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In other news, my silly project is looking ever more doable.  Not sure what my monster as agent idea will do to the gameplay in Quake2, but it opens some strange modeling possibilities.  It could be fun to have the player spawn in some high perch and just watch the ecosystem as it evolves.  I'm also not sure anyone's done quite what I'm doing.  I'm not exactly using neural nets, but the simulation of mind uses the same techniques.  In other words, while my monsters will think after a fashion, they cannot adapt because they have no memory.  I doubt any non-mainframe would have the computational power to run more than a few true learning agents.  A lot of people have coded such in Quake 2 as bots and a few I played against were uncanny.   My aim is much simpler, it's to give the monsters an agenda that includes survival.  I just wish I had the artistic ability to create new graphics.  The Strogos of Quake 2 don't promote the right mood for this project.  Oh well.  First I have to get them to think.  My model of mind is essentially a 3 layer, feed forward neural net.  The first layer represents sensory input and provided initial weights for the things the monsters see and hear.  The next layer represents a series of drives or imperatives that represent the basic proclivities of the monsters.  By changing the weights in this layer I can create solitary stalkers, grazing herds, flocks of crows and packs of wolves.  The final layer is a set of possible actions.  The sum  of the various weighted averages is calculated here causing a particular action neuron to fire.  The interesting thing about this is that the behavior of individual monsters is directly affected by the states of minds of their fellows, so you can get a primitive sort of social interaction. For instance, with a flocking species of monster, you might, through a fierce attack, cause the flock to break and run as a whole.  A solitary species might feel crowded and break off its attack.  I hope this will make the game freaking weird and very unpredictable.  What I fear is that turning the monsters into active agents will bog the game down or make it silly.  One problem is that the monsters might just fly off to hard to reach places or clump in place and do absolutely nothing due to the feed back of their mental states.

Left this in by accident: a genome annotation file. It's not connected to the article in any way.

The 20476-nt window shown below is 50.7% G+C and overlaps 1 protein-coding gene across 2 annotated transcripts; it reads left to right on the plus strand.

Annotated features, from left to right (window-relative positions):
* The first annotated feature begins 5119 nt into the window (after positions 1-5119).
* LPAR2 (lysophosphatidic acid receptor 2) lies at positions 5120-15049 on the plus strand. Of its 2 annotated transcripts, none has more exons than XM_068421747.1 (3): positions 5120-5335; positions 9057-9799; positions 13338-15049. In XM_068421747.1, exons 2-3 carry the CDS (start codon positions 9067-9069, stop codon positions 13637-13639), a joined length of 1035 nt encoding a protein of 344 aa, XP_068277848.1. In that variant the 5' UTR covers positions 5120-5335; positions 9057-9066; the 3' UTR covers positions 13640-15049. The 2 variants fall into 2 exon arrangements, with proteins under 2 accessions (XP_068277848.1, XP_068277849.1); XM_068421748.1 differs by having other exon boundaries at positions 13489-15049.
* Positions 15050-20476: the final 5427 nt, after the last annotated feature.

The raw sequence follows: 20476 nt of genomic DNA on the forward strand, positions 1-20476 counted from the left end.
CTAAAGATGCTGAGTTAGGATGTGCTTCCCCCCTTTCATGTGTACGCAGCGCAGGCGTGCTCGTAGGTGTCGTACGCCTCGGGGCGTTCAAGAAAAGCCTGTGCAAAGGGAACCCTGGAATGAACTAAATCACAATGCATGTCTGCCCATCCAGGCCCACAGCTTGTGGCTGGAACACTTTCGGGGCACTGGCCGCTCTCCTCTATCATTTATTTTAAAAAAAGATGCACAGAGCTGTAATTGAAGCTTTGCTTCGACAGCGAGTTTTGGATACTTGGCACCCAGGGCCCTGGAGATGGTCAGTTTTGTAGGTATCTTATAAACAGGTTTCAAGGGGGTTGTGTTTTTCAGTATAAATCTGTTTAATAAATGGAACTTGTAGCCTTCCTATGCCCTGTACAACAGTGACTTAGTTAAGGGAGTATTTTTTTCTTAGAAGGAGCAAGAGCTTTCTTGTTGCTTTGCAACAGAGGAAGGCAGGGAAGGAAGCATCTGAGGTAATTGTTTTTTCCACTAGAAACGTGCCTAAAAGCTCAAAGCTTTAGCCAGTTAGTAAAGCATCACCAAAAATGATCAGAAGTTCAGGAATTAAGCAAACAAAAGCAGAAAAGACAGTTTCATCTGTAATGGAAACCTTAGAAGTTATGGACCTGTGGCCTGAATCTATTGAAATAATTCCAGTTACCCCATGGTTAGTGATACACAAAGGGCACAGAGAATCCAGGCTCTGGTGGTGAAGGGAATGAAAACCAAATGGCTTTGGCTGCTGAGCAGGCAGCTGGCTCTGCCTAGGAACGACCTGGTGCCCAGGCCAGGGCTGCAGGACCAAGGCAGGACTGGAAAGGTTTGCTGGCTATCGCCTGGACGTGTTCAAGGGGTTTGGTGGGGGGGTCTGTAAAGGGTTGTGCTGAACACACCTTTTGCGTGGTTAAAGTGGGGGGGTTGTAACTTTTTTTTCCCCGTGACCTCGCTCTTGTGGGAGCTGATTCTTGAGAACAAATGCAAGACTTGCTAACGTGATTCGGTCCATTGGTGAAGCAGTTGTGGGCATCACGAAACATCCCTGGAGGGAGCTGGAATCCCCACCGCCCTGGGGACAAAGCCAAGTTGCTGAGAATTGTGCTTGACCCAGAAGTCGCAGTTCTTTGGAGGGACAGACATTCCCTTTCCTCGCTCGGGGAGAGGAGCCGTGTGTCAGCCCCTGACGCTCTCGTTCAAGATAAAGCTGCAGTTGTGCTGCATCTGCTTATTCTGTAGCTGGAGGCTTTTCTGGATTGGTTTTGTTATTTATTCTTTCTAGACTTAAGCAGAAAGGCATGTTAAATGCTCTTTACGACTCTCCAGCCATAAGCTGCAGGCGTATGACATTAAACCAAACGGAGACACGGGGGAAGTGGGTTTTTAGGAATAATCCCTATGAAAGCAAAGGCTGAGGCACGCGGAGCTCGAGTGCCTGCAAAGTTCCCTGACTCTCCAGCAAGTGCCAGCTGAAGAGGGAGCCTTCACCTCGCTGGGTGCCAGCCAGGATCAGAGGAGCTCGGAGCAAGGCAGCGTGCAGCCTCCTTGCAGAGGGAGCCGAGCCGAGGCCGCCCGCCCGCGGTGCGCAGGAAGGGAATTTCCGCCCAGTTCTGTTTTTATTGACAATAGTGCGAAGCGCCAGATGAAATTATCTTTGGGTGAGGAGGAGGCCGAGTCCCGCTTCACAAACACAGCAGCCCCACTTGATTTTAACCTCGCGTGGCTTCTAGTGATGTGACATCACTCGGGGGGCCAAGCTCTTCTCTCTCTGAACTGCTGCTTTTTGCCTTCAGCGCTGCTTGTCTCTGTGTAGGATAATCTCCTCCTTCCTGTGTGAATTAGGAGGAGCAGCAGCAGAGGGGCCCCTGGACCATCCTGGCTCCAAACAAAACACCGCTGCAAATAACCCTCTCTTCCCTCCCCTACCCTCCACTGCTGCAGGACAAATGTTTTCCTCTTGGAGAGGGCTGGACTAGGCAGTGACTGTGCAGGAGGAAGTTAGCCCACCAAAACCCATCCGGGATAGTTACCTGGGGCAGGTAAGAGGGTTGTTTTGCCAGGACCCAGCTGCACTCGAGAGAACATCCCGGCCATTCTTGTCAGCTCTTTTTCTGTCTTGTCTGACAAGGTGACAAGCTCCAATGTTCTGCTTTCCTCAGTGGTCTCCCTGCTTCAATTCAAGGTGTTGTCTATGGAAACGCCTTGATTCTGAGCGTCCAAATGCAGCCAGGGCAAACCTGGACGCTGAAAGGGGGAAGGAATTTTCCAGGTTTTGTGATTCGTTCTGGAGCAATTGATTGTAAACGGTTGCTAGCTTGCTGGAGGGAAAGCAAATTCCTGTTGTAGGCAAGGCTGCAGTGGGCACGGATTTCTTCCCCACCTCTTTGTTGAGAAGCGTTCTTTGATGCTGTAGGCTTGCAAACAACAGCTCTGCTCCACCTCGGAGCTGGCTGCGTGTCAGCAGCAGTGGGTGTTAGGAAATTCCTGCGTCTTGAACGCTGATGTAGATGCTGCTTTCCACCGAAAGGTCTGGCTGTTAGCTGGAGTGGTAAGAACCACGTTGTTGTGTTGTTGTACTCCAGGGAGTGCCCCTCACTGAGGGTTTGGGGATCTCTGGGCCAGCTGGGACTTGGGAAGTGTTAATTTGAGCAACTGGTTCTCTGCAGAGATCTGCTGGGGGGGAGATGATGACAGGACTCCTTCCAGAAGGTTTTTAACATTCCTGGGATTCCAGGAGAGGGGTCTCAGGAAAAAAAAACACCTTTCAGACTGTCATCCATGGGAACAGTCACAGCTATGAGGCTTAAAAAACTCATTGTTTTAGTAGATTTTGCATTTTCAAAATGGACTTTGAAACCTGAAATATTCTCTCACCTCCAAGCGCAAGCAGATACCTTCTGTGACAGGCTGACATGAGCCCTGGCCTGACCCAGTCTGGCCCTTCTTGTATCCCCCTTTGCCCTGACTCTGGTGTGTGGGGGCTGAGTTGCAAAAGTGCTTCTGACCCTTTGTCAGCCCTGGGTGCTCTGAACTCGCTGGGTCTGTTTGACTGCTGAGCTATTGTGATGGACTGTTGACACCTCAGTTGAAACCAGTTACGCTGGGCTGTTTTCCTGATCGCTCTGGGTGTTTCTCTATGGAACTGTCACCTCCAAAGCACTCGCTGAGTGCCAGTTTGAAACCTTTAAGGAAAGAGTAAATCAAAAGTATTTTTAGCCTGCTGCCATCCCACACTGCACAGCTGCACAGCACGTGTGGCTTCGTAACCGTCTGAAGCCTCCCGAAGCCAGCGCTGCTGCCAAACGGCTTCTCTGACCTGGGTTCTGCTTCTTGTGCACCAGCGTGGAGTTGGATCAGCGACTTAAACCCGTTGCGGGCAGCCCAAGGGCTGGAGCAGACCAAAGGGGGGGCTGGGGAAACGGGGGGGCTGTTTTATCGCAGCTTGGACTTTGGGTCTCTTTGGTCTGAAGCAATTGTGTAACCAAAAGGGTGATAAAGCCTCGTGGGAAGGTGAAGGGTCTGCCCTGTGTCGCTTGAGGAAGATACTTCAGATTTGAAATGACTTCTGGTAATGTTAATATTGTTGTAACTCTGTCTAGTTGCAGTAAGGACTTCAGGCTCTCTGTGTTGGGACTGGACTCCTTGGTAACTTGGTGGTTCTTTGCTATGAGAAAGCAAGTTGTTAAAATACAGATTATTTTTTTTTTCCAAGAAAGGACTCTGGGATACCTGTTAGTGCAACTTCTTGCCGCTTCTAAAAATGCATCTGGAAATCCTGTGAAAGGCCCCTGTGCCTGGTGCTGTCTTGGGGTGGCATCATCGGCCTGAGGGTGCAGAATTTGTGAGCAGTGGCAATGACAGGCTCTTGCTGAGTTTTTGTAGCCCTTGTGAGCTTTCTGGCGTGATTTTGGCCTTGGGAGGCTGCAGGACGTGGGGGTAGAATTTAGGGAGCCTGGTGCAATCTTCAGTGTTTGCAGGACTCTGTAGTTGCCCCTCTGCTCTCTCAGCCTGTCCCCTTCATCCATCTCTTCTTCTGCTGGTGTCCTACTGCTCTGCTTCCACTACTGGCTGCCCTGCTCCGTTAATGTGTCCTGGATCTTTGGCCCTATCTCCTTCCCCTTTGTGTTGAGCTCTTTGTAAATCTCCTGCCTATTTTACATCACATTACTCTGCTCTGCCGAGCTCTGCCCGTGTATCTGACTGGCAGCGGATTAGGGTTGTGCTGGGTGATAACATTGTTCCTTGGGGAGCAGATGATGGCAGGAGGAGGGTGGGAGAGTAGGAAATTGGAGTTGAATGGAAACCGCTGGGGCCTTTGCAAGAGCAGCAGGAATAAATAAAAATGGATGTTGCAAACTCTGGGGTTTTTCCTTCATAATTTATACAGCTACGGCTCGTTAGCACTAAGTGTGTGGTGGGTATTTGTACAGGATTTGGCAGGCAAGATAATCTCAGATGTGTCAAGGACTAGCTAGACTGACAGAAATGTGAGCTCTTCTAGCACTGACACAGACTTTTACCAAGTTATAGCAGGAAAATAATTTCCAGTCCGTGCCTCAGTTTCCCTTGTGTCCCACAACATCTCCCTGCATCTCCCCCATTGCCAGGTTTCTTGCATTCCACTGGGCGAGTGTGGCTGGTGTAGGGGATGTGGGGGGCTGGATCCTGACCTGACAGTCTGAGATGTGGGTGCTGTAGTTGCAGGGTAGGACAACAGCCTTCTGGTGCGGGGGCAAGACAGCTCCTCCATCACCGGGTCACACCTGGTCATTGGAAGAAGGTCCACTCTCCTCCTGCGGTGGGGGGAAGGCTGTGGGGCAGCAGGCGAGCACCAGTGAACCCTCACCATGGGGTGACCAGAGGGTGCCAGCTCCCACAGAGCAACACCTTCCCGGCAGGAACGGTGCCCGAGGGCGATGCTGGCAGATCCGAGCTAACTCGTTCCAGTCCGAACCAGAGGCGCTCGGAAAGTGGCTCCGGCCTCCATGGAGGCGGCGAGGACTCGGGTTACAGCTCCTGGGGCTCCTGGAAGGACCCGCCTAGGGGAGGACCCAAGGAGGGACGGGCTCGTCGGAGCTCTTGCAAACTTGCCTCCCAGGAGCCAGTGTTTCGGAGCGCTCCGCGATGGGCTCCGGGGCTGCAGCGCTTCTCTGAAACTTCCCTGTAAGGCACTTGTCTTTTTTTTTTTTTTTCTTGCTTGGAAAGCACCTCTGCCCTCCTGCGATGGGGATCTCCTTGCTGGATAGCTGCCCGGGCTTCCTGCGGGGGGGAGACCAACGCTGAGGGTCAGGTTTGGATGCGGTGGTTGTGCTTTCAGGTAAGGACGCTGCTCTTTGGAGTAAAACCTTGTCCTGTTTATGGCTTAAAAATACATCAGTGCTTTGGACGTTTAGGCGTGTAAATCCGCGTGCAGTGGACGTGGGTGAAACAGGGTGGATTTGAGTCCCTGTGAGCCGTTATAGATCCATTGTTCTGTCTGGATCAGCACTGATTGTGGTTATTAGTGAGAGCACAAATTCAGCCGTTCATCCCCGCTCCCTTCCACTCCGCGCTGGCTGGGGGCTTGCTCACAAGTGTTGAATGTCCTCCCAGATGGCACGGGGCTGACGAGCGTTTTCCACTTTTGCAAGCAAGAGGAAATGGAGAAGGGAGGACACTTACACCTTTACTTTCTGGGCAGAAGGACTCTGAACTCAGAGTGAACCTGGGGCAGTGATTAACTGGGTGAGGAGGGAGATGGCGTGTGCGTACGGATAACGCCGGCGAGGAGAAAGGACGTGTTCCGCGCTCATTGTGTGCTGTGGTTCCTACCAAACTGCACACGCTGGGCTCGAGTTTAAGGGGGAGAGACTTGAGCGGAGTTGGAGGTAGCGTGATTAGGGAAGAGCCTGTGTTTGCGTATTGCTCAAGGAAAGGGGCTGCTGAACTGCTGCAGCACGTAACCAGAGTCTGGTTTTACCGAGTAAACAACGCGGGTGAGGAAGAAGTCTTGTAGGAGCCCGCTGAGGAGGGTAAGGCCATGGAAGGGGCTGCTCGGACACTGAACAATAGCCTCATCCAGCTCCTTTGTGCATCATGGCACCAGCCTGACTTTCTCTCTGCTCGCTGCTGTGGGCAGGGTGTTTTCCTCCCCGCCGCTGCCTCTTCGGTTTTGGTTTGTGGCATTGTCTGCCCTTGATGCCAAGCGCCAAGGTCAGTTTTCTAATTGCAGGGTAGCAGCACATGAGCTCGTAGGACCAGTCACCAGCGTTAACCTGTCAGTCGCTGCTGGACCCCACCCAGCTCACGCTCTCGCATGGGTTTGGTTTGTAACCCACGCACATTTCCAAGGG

In other news, I have some promising RPG projects stewing.  The problem I have is that when I get a strong world idea, I often try to turn roleplaying games into roleplaying literature.  When this works, the campaign becomes legendary as happened with my famous LA Campaign, titled The War for Sunset.  When it doesn't work, things can flop badly because my ideas are so strong that I don't give the players enough freedom to play.  It can be a very hard balance to strike.  I want to rework my "No Moreau is an Island" campaign into a new edition and fix the problems it had.  The issue here is that this is a serious, serious campaign and I don't know how many people would actually want to play it.  Michelle tells me I had some really potent characters and themes that stuck with the players over the years but that most people want simple entertainment.  The other promising campaign has more a Farscape flavor to it and the players should have more freedom to control their fates.

In still other news, my cat still fears the fell destiny of my right hand.  He'll be back from his food break soon and I'll only be able to type with one hand.  Sigmund is not a big cat, but when he sprawls on my arm he weighs a lot.

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dagoski: Emperor Norton I of the Bear State Republic (Default)

July 2011